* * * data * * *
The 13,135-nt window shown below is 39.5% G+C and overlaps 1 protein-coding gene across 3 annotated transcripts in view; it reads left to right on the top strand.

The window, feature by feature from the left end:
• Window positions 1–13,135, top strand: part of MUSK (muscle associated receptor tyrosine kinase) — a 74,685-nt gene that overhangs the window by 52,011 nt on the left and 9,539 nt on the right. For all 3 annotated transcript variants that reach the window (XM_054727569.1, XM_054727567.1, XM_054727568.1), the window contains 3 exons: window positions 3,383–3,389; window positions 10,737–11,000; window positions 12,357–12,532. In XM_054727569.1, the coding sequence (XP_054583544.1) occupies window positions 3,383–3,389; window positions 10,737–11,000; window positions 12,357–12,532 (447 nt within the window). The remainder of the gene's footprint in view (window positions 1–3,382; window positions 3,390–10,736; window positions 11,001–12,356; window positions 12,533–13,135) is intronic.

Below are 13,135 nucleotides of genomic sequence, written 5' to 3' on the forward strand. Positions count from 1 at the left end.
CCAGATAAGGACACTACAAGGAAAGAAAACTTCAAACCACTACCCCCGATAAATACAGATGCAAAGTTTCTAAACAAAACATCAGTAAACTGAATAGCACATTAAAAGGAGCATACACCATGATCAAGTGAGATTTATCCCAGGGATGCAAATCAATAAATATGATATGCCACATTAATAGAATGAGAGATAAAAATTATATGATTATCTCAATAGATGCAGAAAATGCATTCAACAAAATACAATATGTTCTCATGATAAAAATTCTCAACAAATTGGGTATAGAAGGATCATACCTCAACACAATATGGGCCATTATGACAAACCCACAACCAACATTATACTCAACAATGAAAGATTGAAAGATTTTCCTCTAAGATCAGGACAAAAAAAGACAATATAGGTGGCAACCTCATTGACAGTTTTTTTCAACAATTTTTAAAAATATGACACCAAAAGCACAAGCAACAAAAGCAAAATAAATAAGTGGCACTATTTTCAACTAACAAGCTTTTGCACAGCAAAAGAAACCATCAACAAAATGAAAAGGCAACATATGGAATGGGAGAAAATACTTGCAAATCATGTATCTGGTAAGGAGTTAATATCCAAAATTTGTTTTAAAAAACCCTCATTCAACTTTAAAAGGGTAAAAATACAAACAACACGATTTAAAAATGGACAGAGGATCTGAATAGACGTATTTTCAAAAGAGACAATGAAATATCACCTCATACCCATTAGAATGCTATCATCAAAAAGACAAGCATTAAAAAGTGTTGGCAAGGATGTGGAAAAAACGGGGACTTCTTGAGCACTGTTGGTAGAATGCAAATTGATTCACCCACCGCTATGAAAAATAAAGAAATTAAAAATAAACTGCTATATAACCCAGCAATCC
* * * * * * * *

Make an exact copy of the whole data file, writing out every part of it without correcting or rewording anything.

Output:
The 13,135-nt window shown below is 39.5% G+C and overlaps 1 protein-coding gene across 3 annotated transcripts in view; it reads left to right on the top strand.

The window, feature by feature from the left end:
• Window positions 1–13,135, top strand: part of MUSK (muscle associated receptor tyrosine kinase) — a 74,685-nt gene that overhangs the window by 52,011 nt on the left and 9,539 nt on the right. For all 3 annotated transcript variants that reach the window (XM_054727569.1, XM_054727567.1, XM_054727568.1), the window contains 3 exons: window positions 3,383–3,389; window positions 10,737–11,000; window positions 12,357–12,532. In XM_054727569.1, the coding sequence (XP_054583544.1) occupies window positions 3,383–3,389; window positions 10,737–11,000; window positions 12,357–12,532 (447 nt within the window). The remainder of the gene's footprint in view (window positions 1–3,382; window positions 3,390–10,736; window positions 11,001–12,356; window positions 12,533–13,135) is intronic.

Below are 13,135 nucleotides of genomic sequence, written 5' to 3' on the forward strand. Positions count from 1 at the left end.
CCAGATAAGGACACTACAAGGAAAGAAAACTTCAAACCACTACCCCCGATAAATACAGATGCAAAGTTTCTAAACAAAACATCAGTAAACTGAATAGCACATTAAAAGGAGCATACACCATGATCAAGTGAGATTTATCCCAGGGATGCAAATCAATAAATATGATATGCCACATTAATAGAATGAGAGATAAAAATTATATGATTATCTCAATAGATGCAGAAAATGCATTCAACAAAATACAATATGTTCTCATGATAAAAATTCTCAACAAATTGGGTATAGAAGGATCATACCTCAACACAATATGGGCCATTATGACAAACCCACAACCAACATTATACTCAACAATGAAAGATTGAAAGATTTTCCTCTAAGATCAGGACAAAAAAAGACAATATAGGTGGCAACCTCATTGACAGTTTTTTTCAACAATTTTTAAAAATATGACACCAAAAGCACAAGCAACAAAAGCAAAATAAATAAGTGGCACTATTTTCAACTAACAAGCTTTTGCACAGCAAAAGAAACCATCAACAAAATGAAAAGGCAACATATGGAATGGGAGAAAATACTTGCAAATCATGTATCTGGTAAGGAGTTAATATCCAAAATTTGTTTTAAAAAACCCTCATTCAACTTTAAAAGGGTAAAAATACAAACAACACGATTTAAAAATGGACAGAGGATCTGAATAGACGTATTTTCAAAAGAGACAATGAAATATCACCTCATACCCATTAGAATGCTATCATCAAAAAGACAAGCATTAAAAAGTGTTGGCAAGGATGTGGAAAAAACGGGGACTTCTTGAGCACTGTTGGTAGAATGCAAATTGATTCACCCACCGCTATGAAAAATAAAGAAATTAAAAATAAACTGCTATATAACCCAGCAATCC